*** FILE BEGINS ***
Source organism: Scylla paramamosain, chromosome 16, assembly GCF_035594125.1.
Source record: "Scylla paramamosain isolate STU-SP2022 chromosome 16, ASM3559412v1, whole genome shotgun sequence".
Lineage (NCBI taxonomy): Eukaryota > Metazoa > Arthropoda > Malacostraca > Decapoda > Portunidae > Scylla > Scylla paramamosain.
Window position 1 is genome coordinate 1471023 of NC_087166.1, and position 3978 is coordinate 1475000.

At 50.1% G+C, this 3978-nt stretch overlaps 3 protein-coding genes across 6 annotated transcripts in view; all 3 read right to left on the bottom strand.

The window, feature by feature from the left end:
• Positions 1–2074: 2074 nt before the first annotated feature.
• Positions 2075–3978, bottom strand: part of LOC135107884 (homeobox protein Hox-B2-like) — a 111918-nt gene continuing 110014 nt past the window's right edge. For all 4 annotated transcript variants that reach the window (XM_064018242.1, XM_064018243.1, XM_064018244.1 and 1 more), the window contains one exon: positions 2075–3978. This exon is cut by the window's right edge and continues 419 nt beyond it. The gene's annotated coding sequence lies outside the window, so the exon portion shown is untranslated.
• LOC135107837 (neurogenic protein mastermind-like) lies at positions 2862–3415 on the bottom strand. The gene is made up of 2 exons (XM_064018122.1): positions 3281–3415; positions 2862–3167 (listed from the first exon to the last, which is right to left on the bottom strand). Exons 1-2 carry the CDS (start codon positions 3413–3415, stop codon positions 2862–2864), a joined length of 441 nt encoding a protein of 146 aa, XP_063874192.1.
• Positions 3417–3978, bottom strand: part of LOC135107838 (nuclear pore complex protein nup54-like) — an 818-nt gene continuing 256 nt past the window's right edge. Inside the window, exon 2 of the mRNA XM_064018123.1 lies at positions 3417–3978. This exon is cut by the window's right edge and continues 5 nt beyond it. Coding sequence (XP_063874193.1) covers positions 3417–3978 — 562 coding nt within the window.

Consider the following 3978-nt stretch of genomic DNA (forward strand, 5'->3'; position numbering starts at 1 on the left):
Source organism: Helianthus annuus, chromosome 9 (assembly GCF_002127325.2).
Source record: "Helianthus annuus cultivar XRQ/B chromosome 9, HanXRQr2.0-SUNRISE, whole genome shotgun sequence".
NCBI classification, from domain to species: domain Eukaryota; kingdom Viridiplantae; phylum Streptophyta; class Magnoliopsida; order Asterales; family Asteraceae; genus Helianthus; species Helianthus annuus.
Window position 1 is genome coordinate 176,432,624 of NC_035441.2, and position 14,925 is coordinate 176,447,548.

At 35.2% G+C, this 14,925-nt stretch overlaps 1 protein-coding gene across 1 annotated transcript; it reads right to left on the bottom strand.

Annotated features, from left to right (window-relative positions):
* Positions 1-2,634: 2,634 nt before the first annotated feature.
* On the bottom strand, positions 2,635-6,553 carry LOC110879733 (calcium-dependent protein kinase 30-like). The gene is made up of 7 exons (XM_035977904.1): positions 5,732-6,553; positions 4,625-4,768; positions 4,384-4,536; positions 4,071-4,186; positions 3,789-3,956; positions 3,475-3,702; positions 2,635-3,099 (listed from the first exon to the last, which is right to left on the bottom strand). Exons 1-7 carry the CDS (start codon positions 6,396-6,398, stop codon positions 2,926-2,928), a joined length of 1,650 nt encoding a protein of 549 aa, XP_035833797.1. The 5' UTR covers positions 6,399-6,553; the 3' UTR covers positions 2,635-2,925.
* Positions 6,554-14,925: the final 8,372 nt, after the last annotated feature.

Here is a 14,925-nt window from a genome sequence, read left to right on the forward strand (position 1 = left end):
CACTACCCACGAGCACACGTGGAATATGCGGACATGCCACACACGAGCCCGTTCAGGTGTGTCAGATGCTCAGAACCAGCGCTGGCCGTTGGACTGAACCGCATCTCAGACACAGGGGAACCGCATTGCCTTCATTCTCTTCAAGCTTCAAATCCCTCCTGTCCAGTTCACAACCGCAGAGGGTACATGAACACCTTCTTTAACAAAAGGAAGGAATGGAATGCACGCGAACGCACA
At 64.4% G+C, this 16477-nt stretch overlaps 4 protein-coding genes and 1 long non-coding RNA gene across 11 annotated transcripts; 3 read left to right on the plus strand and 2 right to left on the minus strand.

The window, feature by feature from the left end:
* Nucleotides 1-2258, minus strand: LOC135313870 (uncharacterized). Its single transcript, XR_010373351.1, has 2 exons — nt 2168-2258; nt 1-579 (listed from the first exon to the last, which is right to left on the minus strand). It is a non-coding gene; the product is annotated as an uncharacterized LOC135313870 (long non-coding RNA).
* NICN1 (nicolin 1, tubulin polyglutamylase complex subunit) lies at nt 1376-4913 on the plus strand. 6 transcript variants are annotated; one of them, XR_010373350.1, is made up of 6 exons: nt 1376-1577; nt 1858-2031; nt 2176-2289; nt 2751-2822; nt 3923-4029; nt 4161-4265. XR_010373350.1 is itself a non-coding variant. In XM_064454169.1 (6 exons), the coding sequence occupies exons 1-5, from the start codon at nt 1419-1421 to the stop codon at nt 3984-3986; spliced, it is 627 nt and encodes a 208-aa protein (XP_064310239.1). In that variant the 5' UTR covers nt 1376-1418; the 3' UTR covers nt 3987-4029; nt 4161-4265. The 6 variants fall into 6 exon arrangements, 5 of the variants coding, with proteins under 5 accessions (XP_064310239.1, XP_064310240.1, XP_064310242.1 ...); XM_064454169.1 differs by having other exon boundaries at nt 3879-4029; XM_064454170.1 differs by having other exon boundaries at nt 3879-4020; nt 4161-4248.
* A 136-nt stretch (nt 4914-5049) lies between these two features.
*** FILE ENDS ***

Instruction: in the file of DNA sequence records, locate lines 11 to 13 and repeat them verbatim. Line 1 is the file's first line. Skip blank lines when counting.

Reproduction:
Consider the following 3978-nt stretch of genomic DNA (forward strand, 5'->3'; position numbering starts at 1 on the left):
Source organism: Helianthus annuus, chromosome 9 (assembly GCF_002127325.2).
Source record: "Helianthus annuus cultivar XRQ/B chromosome 9, HanXRQr2.0-SUNRISE, whole genome shotgun sequence".